Quintus was the first to wake and left the hut to fetch water to bath his master. Whilst emerging from the hut he was halted by Marcus Didus, who demanded to know more about the murderous beast that headed towards the camp. Quintus explained that it was not so much a bear, wolf or boar as a gardener. Marcus was annoyed that he had been mislead by Lucius and demanded that Quintus let his master know that he wished to speak with him.
Quintus fetched a barrel of water, and planning to dowse his sleeping master, staggered into the hut. All but the hung-over Tribune Nerva awoke to see Quintus enter the hut with his barrel of water. Lucius leapt to his feet and congratulated Quintus, allowing his robe to fall to the ground. Anyaka, averting her eyes, decided it was best to leave the hut. Leandro turned his back on the scene and the Tribune slept on.
Quintus chucked the chilled water over the naked form of his master who then demanded to be rubbed down with his favourite towel. Quintus had neglected to bring said towel on the impromptu jaunt into the woods, snatched up the Tribune’s cloak and roughly rubbed his master down before chucking the damp cloak back over the sleeping form of the Tribune.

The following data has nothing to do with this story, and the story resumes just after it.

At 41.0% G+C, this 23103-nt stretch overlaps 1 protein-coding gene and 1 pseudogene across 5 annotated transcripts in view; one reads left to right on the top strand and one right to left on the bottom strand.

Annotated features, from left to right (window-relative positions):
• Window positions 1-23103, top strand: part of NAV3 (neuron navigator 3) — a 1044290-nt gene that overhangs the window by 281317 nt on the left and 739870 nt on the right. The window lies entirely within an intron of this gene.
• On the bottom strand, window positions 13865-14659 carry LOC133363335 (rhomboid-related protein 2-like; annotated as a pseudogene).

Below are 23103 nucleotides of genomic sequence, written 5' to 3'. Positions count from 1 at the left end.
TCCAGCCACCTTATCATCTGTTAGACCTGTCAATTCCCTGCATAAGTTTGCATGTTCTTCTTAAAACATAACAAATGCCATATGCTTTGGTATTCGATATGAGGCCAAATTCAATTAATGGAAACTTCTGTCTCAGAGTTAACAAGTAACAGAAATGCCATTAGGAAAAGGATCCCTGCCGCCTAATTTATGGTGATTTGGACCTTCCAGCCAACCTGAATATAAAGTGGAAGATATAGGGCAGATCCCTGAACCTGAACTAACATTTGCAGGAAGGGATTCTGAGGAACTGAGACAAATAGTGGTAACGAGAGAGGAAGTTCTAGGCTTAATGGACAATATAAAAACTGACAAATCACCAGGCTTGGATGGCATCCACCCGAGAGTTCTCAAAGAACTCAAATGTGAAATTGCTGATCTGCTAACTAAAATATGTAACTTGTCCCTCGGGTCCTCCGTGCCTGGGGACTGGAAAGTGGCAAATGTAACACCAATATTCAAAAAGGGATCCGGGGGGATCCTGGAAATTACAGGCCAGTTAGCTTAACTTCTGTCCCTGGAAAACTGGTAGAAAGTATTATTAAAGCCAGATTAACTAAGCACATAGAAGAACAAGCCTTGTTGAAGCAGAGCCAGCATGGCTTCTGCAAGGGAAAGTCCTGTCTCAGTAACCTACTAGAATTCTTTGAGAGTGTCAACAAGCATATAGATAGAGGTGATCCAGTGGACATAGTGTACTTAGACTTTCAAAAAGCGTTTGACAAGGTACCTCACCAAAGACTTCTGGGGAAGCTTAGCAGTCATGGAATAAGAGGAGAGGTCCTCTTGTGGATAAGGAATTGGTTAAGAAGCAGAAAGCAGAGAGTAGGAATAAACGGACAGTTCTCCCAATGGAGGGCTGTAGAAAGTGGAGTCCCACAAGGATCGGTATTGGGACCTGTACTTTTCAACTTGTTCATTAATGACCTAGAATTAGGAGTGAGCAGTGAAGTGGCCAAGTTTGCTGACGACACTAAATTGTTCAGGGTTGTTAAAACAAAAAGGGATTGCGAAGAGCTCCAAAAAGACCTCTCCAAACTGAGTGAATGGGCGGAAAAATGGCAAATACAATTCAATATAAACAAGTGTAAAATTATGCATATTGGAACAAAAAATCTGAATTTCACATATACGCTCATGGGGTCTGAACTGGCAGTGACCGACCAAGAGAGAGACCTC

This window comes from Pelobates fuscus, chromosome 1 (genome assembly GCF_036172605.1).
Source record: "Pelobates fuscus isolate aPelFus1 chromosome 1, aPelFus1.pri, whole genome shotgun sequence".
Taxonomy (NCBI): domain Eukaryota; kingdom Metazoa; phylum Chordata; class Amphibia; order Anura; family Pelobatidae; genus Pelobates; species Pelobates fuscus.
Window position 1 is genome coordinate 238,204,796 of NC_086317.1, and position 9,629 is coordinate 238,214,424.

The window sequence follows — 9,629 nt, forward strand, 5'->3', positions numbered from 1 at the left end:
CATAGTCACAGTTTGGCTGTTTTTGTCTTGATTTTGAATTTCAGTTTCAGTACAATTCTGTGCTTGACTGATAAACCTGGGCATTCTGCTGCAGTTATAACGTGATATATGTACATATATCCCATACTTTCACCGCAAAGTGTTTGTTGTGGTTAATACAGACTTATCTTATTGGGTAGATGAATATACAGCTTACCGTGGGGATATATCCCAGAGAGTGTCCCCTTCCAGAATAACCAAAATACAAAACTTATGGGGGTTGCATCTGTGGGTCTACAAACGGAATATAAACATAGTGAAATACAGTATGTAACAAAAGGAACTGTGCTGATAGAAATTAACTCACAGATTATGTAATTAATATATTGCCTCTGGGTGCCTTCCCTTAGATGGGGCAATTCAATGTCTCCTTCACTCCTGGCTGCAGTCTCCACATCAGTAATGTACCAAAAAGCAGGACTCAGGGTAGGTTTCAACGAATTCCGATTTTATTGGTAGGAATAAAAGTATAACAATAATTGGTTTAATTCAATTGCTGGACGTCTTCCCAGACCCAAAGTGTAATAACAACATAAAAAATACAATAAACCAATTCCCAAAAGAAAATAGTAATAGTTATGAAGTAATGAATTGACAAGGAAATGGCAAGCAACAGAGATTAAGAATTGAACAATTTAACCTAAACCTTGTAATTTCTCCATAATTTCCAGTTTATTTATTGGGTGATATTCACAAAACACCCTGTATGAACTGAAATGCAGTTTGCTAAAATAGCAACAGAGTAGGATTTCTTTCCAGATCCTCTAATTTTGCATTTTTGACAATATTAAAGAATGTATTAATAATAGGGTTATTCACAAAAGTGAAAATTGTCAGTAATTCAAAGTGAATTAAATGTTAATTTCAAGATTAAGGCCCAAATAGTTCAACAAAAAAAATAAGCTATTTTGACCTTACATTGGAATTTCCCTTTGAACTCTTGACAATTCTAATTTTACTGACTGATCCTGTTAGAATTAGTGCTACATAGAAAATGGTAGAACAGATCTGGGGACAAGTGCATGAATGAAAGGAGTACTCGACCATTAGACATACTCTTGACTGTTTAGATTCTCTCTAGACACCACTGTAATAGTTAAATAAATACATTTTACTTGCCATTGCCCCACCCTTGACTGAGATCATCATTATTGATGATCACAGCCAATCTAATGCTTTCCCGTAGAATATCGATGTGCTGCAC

Anyaka wandered around the settlement, looking for clues as to whether Felix had been seen. She spoke briefly with Titus Didus, Marcus Didus’ brother, who suggested she help the women prepare breakfast, as her slight frame wasn’t up to hauling timber. She took his advice and went to the hut where the settlements women and children were busy preparing a hearty gruel. Rumours of Lucius’ savage beast had reached them and they were relieved that the heroic young nobleman was there to protect them. Anyaka did nothing to dispel the perception of the hopeless noble. No one had heard anything about Felix or any other stranger arriving in the camp.
Lucius, clean and dressed, emerged from the hut accompanied by Quintus. To be met by a scowling Marcus Didus demanding to now the truth of the matter. Lucius, assisted by Quintus, managed to explain that in fact the beast was a slight German slave employed by Paulus as a gardener.
Various conversations revealed stories that the strange wailing came from the North where legend said there was a Black Hill, related to local German myths and legends.